A few months ago, I hit a wall. Everything overwhelmed me: my marriage, my kids, the rotting-out windows of my house, the dog barking every time the delivery guy came to the door, and not least of all, our nation’s mind-boggling political reality. This overwhelm came out in startling bursts of anger and quiet bouts of sobbing. Caffeine, my hyperactive schedule, and surges of productive-anxiety kept me going. Staying positive and present in my everyday life was a challenge.
I knew I needed to make a change. I considered acupuncture, weekly foot massages, and even a cleanse, although banning all my favorite food groups from my life seemed downright masochistic. After consulting with various friends and overhearing the barista at Starbucks describe her miraculous transformation from the queen of stress to the goddess of chill, I decided to give meditation a try. In 2012, nearly 18 million adults in the United States used meditation, according to a report by the National Center for Health Statistics. I was ready to join the party.
Meditation sounded like the best thing since Amazon Prime, but I’m a bit of a skeptic, so I did my research. Guided meditation, at least to start, is recommended. The best time to meditate seems to be first thing in the morning. Benefits include increased relaxation and focus, decreased stress and anxiety, improved perception and memory, and even slowing of the aging process. All I had to do was find a quiet place to sit, close my eyes, and breathe deeply. Oh, and I had to spend time meditating every day for it to work effectively. Wait, what? What if I missed a day or two? Who knew what could prevent me from my daily lotus? The 5-year-old could get the stomach flu. I could get the stomach flu.
Could it be that meditation — the mere idea of it — was making me anxious? I refused to quit meditating before I even started. I banished my worries to a teeny tiny corner of my brain and downloaded a meditation app, one narrated by a particularly pleasant sounding British guy named Andy. The next morning, resolved and ready, I woke early before the other four people in my house, settled into my favorite chair and gave myself over to Andy for 10 of the longest minutes of my life.
Andy assured me meditating would feel easy some days and hard on others. Honestly, I’m not entirely sure what all he said because I was totally distracted by his soothing accent and only half awake because I hadn’t had my coffee yet. What good was this going to be without coffee?! Never mind. I breathed in and out, in and out, just like Andy told me to.
Then the neighbor’s dog started barking, which meant my dog was about to start barking. I tried ignoring it, but then Andy told me to pay attention to the sounds around me. Okay, fine, I paid attention, but that made my heart rate spike because that damn dog out there was about to trigger a howling match which meant my kindergartner was sure to pop out of her bed and bust into my so-called circle of Zen. I spent the remaining seven minutes of the session listening for the 5-year-old, wondering if I had enough sandwich bread for three school lunches and antsy to make my next haircut appointment before my stylist’s calendar filled up.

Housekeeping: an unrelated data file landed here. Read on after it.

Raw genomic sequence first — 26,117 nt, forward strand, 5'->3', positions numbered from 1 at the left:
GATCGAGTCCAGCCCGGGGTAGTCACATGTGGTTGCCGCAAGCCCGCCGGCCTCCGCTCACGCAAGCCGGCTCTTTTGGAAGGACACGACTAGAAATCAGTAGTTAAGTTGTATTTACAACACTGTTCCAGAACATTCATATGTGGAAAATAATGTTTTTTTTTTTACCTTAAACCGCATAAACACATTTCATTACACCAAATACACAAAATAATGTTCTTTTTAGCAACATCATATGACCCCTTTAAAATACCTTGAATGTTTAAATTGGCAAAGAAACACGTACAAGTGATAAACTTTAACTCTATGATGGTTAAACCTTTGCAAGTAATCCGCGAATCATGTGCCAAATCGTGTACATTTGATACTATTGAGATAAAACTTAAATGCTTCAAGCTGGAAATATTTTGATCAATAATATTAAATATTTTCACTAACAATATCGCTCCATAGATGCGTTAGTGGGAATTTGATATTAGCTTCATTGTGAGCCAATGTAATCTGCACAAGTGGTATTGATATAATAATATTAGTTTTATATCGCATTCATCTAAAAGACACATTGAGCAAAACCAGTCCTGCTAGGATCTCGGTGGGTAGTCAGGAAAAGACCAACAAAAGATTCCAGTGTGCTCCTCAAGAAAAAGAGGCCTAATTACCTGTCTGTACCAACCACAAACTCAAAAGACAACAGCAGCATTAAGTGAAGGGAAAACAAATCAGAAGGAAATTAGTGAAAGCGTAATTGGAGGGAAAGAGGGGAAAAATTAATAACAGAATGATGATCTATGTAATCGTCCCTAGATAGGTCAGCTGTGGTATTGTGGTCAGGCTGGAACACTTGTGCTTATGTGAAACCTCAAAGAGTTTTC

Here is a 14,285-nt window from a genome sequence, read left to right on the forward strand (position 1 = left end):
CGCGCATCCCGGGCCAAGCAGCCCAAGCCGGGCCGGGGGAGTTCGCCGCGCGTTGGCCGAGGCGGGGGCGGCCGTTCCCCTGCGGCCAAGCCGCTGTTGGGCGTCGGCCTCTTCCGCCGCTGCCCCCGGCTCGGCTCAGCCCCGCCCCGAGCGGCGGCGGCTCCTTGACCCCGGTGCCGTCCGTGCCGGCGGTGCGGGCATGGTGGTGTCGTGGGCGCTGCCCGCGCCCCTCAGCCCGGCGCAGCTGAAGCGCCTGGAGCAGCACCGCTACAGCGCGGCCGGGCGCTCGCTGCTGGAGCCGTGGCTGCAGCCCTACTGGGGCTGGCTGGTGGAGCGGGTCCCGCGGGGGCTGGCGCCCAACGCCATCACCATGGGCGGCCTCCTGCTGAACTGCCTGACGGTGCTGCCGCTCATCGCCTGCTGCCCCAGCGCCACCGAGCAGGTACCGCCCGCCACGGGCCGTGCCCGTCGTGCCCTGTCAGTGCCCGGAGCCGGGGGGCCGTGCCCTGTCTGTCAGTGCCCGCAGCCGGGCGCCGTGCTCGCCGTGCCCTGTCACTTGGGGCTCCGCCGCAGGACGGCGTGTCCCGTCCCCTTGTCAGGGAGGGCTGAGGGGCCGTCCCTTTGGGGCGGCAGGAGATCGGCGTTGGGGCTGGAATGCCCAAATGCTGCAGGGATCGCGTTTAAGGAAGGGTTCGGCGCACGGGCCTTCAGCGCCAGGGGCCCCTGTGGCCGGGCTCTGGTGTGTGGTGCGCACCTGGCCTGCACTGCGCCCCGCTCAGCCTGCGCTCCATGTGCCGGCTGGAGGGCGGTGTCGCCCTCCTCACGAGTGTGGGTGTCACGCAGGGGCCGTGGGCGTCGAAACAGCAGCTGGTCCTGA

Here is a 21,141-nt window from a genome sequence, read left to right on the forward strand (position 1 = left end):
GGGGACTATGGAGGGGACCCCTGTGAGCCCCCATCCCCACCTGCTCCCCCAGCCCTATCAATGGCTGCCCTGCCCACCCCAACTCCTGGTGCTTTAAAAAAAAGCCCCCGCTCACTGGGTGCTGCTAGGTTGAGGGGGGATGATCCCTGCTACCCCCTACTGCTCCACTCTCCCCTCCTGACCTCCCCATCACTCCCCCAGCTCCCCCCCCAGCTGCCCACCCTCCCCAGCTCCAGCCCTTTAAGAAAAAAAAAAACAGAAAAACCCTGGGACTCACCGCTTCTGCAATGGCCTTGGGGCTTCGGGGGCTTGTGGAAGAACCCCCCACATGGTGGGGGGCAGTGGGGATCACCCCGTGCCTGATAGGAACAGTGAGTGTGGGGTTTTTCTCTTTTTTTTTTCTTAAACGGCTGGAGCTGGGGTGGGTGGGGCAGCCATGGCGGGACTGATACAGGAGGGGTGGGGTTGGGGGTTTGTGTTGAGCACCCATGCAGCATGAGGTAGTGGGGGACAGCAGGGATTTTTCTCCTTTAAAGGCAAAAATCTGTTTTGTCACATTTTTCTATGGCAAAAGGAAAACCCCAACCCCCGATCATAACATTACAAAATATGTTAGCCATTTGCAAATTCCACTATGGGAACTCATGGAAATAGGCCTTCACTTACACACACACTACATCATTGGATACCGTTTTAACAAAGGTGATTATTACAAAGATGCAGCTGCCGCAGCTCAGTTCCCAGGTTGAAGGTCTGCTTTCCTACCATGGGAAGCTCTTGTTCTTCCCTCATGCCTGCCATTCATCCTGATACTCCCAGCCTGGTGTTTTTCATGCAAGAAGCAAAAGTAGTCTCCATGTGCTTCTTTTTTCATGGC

Clearly, this first day was one of the hard ones. I stuck with it though, dutifully rolling out of bed and trudging sleepily to my chair to sit and breathe. I wish I could say it totally worked, that after almost two months of meditating for ten minutes a day, I was a happier, calmer, more productive person, but that’s not exactly how it went down.
During the silent minutes of my meditation sessions, I might start out visualizing my body filling up with liquid gold until a shining light of loving kindness shot out of my head, but my thoughts would always drift into super-stressful territory. Soon I’d be retracing all the possible escape routes from our house were it burning, imagining what I’d do if an earthquake hit while I was driving across the Bay Bridge (we live in Oakland), and on Tuesday mornings, desperately fighting the urge to look out the window to see if my husband remembered to take out the trash bins.
Andy told me to notice how my brain wandered, concentrate on my breathing, and gently bring my thoughts back to the here and now. The problem was, the more I cleared my head of the top-level clutter, the more room I made for my deeper worries to shimmy out of the shadows. In my non-meditating hours, I often felt more anxious than ever, yet entirely unmotivated to do anything about it. I gained 4 pounds. I forgot to pay the bills. I could barely keep my eyes open past 8 p.m. I missed my anxiety-driven motivation. At least then I got shit done.
My family will tell you that I was nicer, as in, I wasn’t yelling as much, and maybe that’s true, but I wouldn’t say I was happier. Not being pissed all the time was an improvement, but I didn’t feel like myself. I felt detached. I couldn’t quite shake the stressful thoughts that surfaced while meditating, including the idea that I wasn’t doing this meditation thing right.
Eight weeks into my meditation journey, I stopped. It’s totally possible that I might go back to it at some point when I’m ready. Until then, I’ll keep practicing the one takeaway that stuck with me because shooting bolts of liquid-gold loving-kindness at all the assholes who cut me off on the road really does feel better than cussing them out.